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Stormin' Norman dies age 78

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Retired US General Norman Schwarzkopf, who led troops in the 1991 Gulf War, has died aged 78, US media report.


Gen Schwarzkopf - known as Stormin' Norman - was commander of coalition forces in the first Gulf War in 1990-91.


The US-led coalition drove Iraqi leader Saddam Hussein's forces out of Kuwait.


Former US President George H W Bush described Gen Schwarzkopf as "one of the great military leaders of his generation".


Gen Schwarzkopf spent his retirement in Tampa, Florida, where he had served in his last military assignment as commander-in-chief of US Central Command.


The BBC's Ben Wright in Washington said his military success made him one of America's most famous modern generals although some criticised him for negotiating ceasefire terms which allowed Saddam Hussein to remain in power.


"General Schwarzkopf was justly recognised as a brilliant strategist and inspiring leader"


Leon Panetta US Defence Secretary


President Bush, who was in office during the first Gulf War, said he "mourned the loss" of Gen Schwarzkopf, "one of the great military leaders of his generation".


Mr Bush, who remains in intensive care at the Methodist Hospital in Houston, Texas, issued a statement, saying: "A distinguished member of that Long Gray Line hailing from West Point, General Schwarzkopf, to me, epitomised the 'duty, service, country' creed that has defended our freedom and seen this great nation through our most trying international crises.


"More than that, he was a good and decent man - and a dear friend. Barbara and I send our condolences to his wife Brenda and his wonderful family."


US Republican Senator John McCain tweeted that Gen Schwarzkopf was "one of the great American heroes".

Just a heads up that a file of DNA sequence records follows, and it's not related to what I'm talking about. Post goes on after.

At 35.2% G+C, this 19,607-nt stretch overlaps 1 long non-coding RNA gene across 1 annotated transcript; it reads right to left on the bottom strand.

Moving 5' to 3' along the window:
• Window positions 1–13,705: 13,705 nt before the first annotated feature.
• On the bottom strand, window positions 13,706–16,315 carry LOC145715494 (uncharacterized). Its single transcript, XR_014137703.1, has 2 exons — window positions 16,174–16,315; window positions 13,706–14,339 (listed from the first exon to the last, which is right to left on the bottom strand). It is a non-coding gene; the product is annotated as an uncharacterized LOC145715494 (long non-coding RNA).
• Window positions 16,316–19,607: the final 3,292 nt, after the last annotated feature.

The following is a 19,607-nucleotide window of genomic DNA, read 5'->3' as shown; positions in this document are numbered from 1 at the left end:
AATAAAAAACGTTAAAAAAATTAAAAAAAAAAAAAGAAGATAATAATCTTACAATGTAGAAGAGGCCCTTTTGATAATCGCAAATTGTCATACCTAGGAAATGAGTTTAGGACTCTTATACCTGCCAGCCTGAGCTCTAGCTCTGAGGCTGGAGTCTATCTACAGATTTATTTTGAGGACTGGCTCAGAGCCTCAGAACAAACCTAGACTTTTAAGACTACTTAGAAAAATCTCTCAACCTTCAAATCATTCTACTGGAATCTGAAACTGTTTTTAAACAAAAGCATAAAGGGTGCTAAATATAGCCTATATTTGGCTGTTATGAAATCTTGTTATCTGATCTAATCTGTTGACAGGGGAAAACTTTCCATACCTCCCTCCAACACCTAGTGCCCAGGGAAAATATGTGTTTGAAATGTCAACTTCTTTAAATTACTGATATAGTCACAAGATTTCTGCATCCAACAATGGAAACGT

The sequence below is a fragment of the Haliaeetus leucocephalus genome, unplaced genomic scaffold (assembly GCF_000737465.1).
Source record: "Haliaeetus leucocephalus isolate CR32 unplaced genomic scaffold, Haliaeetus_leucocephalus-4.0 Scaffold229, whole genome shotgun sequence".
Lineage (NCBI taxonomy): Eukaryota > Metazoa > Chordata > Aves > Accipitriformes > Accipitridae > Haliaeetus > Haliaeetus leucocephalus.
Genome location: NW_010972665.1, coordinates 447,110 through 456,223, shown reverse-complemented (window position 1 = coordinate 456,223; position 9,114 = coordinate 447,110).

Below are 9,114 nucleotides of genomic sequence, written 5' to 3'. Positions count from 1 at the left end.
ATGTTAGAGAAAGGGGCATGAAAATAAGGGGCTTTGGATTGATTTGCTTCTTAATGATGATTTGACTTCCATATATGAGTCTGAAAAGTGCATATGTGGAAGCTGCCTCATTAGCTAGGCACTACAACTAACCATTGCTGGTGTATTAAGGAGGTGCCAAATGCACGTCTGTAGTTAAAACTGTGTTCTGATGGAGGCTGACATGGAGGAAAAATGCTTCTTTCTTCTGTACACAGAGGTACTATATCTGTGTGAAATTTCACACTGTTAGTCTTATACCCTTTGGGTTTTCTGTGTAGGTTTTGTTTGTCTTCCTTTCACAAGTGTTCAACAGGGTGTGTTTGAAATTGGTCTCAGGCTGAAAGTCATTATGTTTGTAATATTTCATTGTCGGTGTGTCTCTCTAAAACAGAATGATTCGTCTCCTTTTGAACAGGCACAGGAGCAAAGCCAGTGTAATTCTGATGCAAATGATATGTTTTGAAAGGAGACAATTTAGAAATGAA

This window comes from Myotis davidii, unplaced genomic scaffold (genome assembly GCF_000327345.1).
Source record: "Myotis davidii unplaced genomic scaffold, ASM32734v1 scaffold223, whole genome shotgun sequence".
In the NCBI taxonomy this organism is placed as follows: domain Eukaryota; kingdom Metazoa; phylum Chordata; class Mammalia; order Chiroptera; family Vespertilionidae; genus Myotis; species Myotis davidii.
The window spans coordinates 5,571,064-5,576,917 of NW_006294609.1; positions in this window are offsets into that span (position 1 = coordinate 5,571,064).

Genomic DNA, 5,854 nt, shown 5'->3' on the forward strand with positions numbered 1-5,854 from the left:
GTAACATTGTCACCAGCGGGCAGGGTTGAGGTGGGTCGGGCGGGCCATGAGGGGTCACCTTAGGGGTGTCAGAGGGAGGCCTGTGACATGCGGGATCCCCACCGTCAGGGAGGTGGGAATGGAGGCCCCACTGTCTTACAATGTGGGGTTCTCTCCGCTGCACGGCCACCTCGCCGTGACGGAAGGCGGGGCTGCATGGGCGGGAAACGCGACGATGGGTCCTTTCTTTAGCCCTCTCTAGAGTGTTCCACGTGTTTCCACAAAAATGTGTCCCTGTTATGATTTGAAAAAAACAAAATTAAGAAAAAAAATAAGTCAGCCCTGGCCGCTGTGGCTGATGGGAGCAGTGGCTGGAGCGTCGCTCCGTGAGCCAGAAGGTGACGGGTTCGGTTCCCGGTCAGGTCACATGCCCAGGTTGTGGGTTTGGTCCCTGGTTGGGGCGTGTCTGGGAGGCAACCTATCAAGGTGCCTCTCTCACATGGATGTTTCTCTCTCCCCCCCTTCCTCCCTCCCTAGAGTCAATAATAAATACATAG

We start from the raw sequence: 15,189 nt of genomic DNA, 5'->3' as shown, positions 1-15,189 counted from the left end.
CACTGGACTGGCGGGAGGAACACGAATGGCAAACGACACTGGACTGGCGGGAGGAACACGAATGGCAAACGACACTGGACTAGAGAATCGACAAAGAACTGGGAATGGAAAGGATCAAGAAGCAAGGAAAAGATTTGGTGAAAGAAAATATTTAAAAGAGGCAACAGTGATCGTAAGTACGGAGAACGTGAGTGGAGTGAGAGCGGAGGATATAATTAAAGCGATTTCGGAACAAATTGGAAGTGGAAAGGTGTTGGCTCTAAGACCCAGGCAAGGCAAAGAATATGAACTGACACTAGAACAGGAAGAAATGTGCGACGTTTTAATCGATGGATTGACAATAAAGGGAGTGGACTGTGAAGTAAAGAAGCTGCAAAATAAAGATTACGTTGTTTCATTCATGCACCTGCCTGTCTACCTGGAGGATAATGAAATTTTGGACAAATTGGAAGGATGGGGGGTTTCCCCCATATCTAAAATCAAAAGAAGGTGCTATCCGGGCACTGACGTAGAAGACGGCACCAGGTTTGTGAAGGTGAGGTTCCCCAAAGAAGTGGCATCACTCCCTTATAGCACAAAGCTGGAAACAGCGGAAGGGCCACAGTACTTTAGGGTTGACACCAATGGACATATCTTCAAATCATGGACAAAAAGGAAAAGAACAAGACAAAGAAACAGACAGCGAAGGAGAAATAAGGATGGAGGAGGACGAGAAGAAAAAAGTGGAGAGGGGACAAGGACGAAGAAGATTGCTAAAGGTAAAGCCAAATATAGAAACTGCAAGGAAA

"We thank him for his service," he said.


US Defence Secretary Leon Panetta also paid tribute to the general, saying his 35 years of service had "left an indelible imprint on the United States military and on the country".


"His bravery during two tours in Vietnam earned him three silver stars, and set him on the path lead our troops into battle in Grenada, and then to take charge of the overall allied effort in the first Gulf War as Commander of United States Central Command," he said.



"General Schwarzkopf's skilled leadership of that campaign liberated the Kuwaiti people and produced a decisive victory for the allied coalition. In the aftermath of that war, General Schwarzkopf was justly recognised as a brilliant strategist and inspiring leader. Today, we recall that enduring legacy and remember him as one of the great military giants of the 20th Century."


During Operation Desert Storm, Gen Schwarzkopf famously used one of his regular news conferences to taunt his opponent.


"As far as Saddam Hussein being a great military strategist, he is neither a strategist, nor is schooled in the operational art, nor is he a tactician, nor is he a general, nor is he a soldier: other than that, he's a great military man - I want you to know that," he said.


BBC world affairs correspondent Nick Childs said Gen Schwarzkopf's sometimes fiery temper meant that he clashed with subordinates and superiors alike including the then Chairman of the US Joint Chiefs of Staff, Gen Colin Powell.


Despite this and his bluff appearance, he was smarter and more diplomatic than many critics gave him credit for, our correspondent adds.


After the first Gulf War Gen Schwarzkopf became a national celebrity, but always rejected suggestions that he run for office himself.


Gen Schwarzkopf: Career highlights



Born on 22 August 1934 in Trenton, New Jersey

Aged 12, he moves to Iran where his father, a high-ranking army officer, trained the police and was an adviser to the Shah

Studies in Switzerland and Germany, attends US Military Academy at West Point, New York. Gains masters degree in guided-missile engineering from the University of Southern California

Highly decorated for his services in the Vietnam and Grenada wars

Named commander-in-chief of the US Central Command in 1988

Best known for leading allied forces as part of Operation Desert Storm in the Gulf War in 1991

Often referred to as 'Stormin Norman', he used to taunt Iraqi leader Saddam Hussein

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This is just one sign of the change in command that's happening all over the military. Old giants like him are leaving, and younger men are taking over. We've gone from the vietnam-era of leadership to the gulf war-era. Views are different, and the leadership styles too.


But despite the change, it's sad to hear the passing of those who have put their entire lives into the defense of this nation.

Now the army needs to name their next MBT after him. I figure it's a fit honor for one of the best generals of the time.

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